Nearly 50 years after the passage of Title IX, girls and women are flocking to sports in record numbers but still face an uneven playing field, according to a national report issued Wednesday.
The 96-page study from the Women’s Sports Foundation found unprecedented participation at American high schools and colleges over the last two years.
It also showed that females continue to lag men by as much as 10% and face barriers when it comes to opportunities in professional sports, coaching and administration.
“From the playing fields to board rooms, girls and women continue to live out their passion for sport,” Deborah Antoine, the foundation’s chief executive, said in a statement. “As these accomplishments are celebrated, let’s continue to examine the gaps and opportunities to ensure that all girls and all women can get in the game.”
Written as part of the Education Amendments of 1972, Title IX declares: “No person in the United States shall, on the basis of sex ... be subjected to discrimination under any educational program or activity receiving federal financial assistance.”
In the simplest terms, the law strives for “proportionality” — if half the student body is female, there should be a corresponding percentage of opportunities. Schools can also comply by showing improvement.
Officials spent much of the 1970s wrestling with how to apply the legislation. A 1984 Supreme Court ruling limited its scope, but Congress reinstated its jurisdiction four years later.
The Women’s Sports Federation scrutinized hundreds of studies, public documents, lawsuits and media reports. It also surveyed 2,356 female sports leaders from around the nation.
Girls’ participation in high school sports rose for the 29th consecutive year in 2017-18, reaching a high of 3.4 million, the report noted. That total dropped only slightly in 2018-19.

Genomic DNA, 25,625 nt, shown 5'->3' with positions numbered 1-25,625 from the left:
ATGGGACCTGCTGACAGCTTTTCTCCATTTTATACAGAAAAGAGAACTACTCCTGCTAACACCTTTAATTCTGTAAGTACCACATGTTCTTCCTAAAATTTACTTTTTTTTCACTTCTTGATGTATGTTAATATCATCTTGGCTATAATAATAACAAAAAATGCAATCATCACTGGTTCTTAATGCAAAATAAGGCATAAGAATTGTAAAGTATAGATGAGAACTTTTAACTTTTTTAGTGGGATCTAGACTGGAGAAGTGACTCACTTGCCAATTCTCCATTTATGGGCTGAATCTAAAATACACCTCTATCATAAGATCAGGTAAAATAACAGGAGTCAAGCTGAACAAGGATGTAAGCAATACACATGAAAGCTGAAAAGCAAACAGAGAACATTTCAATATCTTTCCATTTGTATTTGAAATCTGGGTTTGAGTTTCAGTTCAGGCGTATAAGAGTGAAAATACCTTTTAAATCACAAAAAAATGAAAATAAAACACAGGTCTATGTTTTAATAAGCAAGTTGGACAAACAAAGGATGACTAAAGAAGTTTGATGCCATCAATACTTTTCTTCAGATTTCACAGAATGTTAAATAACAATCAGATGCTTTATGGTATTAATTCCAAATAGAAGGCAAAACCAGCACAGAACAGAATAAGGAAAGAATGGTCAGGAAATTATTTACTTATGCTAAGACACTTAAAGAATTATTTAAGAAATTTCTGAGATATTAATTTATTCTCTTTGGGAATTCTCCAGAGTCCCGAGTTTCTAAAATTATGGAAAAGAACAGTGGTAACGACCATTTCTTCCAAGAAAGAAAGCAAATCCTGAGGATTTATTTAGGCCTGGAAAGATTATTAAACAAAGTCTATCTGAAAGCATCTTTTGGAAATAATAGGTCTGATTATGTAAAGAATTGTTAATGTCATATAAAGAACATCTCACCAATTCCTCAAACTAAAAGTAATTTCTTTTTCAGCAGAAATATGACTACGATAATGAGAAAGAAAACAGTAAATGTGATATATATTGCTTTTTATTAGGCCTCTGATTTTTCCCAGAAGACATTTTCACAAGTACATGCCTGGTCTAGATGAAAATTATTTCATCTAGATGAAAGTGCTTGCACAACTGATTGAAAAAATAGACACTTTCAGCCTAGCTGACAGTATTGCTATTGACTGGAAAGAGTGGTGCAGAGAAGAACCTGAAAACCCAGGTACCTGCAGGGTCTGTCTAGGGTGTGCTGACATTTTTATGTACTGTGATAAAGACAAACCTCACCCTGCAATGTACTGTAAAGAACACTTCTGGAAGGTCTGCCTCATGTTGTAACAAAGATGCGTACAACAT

At the NCAA level, there were 216,378 opportunities, representing a 291% increase from the 1981-82 school year.
“Across the board, more girls and women are accessing the significant benefits of sports participation,” the foundation stated.
Young girls still tend to start sports later than boys and drop out sooner, participating at a rate of 7% to 10% lower.
Eighty-seven percent of NCAA schools at all three division levels offer disproportionately higher athletic opportunities to men when compared to enrollment. There also has been a discrepancy in spending for men’s and women’s sports.
Foundation researchers expressed concern that high schools and colleges did not have sufficiently educated staff, including coaches, to oversee Title IX compliance. These inequities extend beyond the reach of law, into professional sports where female athletes struggle to play in the U.S.
“There are so few opportunities,” the foundation said, “women have to pursue professional careers overseas.”
Research suggested that media also plays a role.
Although an estimated 1 billion people watched the 2019 Women’s World Cup, overall coverage of women’s sports declined from 1989 through 2014, representing only 3.2% of television news and highlight shows, according to a study cited by the foundation.
Newspaper staffs included disproportionately few female sportswriters.
“Without fair media coverage, women’s sports role models are invisible,” the report said, adding that “girls and women may conclude there is little cultural value assigned to their participation in sport.”
In addition to issuing their findings, foundation leaders announced the launch of a project to push for change.
They would like to see improved oversight at all levels of sport and adequate funding so that every school can designate and train a Title IX coordinator. They want a reevaluation of hiring practices to ensure women get a fair shot at coaching and sports administration jobs.
In the media, the foundation is calling for outlets to hire more women to improve equity in coverage.
“Girls and women reap significant benefits from sport participation that are both immediate and long-term,” the report said. “And ensuring that all U.S. girls and women have access to sport and physical activity is key to the health and the success of the nation.”